• Flexible learning is informed by evidence and evaluation.

  • Flexible learning is enhanced by collaboration and communication.

  • Flexible learning is embedded in institutional culture and strategy.

Examples of flexible learning practices from the SEDA Series

The SEDA Series provides many examples of flexible learning practices from different higher education institutions and disciplines. Here are some of them :

Book titleFlexible learning practice

Designing Courses with Greater Flexibility: How to Apply Learning Design Principles for More Responsive Curriculum DevelopmentA framework for designing flexible courses based on six dimensions: content, delivery, resources, support, assessment and accreditation.

Assessment for Flexible Learning: Designing, Implementing and Evaluating Assessment in Higher EducationA model for developing assessment for flexible learning based on four stages: planning, designing, implementing and evaluating.

Feedback for Flexible Learning: Developing, Enhancing and Managing Feedback Practices in Higher EducationA toolkit for enhancing feedback for flexible learning based on four elements: feedback literacy, feedback dialogue, feedback design and feedback culture.

Technology Enhanced Learning for Flexible Education: A Guide to Embedding Technology into Learning and Teaching PracticeA guide to embedding technology into learning and teaching practice based on four steps: identifying needs, selecting tools, designing activities and evaluating impact.

Engaging Students in Flexible Learning: Strategies to Promote Active Participation and Collaboration in Higher EducationA set of strategies to engage students in flexible learning based on four themes: motivation, participation, collaboration and reflection.

Developing Staff for Flexible Learning: A Handbook for Academic Developers in Higher EducationA handbook for academic developers to support staff in flexible learning based on four areas: awareness, skills, confidence and culture.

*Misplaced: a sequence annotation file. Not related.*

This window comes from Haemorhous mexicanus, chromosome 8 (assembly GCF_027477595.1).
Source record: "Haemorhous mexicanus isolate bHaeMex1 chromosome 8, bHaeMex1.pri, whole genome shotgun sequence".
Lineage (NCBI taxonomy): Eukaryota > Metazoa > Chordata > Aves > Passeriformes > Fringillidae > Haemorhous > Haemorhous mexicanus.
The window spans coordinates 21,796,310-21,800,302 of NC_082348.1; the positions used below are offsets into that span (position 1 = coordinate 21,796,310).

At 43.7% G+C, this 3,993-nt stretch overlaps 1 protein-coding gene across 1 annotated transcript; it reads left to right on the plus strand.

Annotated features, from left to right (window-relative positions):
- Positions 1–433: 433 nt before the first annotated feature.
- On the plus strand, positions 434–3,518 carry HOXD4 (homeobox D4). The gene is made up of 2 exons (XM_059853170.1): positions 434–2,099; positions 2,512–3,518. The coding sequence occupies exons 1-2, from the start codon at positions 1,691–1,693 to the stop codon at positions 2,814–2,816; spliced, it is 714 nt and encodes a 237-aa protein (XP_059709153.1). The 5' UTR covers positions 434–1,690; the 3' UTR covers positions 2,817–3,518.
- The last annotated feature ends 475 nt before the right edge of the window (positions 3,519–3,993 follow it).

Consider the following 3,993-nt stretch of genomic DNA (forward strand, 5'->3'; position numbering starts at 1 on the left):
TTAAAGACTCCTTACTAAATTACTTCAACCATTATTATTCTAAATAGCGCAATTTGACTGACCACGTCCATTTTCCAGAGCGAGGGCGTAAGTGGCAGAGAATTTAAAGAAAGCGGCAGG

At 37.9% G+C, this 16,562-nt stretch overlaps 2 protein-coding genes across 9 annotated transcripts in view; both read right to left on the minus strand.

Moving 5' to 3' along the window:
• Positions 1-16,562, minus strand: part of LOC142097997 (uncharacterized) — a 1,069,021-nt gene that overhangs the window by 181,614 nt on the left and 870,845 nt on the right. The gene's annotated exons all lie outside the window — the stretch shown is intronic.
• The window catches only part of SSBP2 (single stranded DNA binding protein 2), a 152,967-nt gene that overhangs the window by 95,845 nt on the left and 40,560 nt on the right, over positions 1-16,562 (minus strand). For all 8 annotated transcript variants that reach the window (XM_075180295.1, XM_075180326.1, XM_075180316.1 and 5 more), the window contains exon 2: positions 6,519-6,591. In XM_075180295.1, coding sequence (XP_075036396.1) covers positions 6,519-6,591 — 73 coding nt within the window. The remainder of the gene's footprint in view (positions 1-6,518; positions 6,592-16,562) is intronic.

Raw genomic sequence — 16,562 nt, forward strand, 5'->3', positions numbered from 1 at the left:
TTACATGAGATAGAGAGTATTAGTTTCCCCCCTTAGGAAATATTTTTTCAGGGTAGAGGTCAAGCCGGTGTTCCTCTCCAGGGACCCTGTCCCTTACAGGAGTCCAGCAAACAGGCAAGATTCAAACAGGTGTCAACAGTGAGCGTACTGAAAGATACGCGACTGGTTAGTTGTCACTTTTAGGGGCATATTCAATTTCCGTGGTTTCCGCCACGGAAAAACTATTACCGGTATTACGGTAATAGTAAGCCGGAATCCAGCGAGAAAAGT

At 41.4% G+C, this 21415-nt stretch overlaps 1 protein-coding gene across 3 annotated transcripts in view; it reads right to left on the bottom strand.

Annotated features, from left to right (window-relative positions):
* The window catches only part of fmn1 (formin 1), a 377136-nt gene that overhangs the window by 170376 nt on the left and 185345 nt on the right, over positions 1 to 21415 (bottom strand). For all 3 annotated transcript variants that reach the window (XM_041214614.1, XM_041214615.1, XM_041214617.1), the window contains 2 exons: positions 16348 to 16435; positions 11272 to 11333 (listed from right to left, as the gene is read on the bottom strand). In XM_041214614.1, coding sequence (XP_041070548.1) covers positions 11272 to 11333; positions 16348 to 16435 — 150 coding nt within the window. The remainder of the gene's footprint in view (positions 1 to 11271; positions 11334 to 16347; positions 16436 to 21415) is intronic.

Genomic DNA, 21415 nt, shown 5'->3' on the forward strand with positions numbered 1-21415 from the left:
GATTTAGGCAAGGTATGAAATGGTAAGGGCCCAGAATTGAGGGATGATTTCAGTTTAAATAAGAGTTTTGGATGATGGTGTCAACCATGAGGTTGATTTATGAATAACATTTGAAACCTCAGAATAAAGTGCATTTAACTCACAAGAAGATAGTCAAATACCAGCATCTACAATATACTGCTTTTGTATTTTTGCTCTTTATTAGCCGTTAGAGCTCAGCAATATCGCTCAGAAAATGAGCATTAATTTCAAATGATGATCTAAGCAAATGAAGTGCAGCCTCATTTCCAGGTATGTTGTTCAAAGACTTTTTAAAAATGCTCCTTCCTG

Quality Assurance for Flexible Learning: A Guide for Enhancing Quality Culture in Higher EducationA guide for enhancing quality culture in flexible learning based on four dimensions: policy, process, practice and people.

Benefits and challenges of flexible learning in higher education

What are the benefits of flexible learning for students and teachers?

Flexible learning can bring many benefits for students and teachers in higher education. Some of them are :

  • Increased access and participation of learners who face barriers due to location, time, cost or other factors.

  • Improved retention and completion rates of learners who can adjust their study pace and mode according to their needs and circumstances.

  • Enhanced attainment and achievement of learners who can choose the content, methods and assessment that suit their preferences and goals.

  • Improved employability and career prospects of learners who can develop relevant skills and competencies for the changing labour market.

  • Increased satisfaction and motivation of learners who can enjoy more autonomy, variety and personalization in their learning experience.

  • Improved quality and innovation of teaching practices that can respond to the diverse needs and expectations of learners.

  • Enhanced professional development and recognition of teachers who can update their knowledge and skills in pedagogy and technology.

  • Increased collaboration and communication between teachers and learners who can interact more frequently and effectively through various channels.

  • Improved efficiency and effectiveness of resource allocation and management that can optimize the use of physical, human and financial resources.

What are the challenges of implementing flexible learning in higher education?

Flexible learning can also pose some challenges for students and teachers in higher education. Some of them are :

  • Lack of adequate infrastructure, equipment or connectivity that can limit the access or quality of online or blended learning modes.

Lack of appropriate policies, regulations 71b2f0854b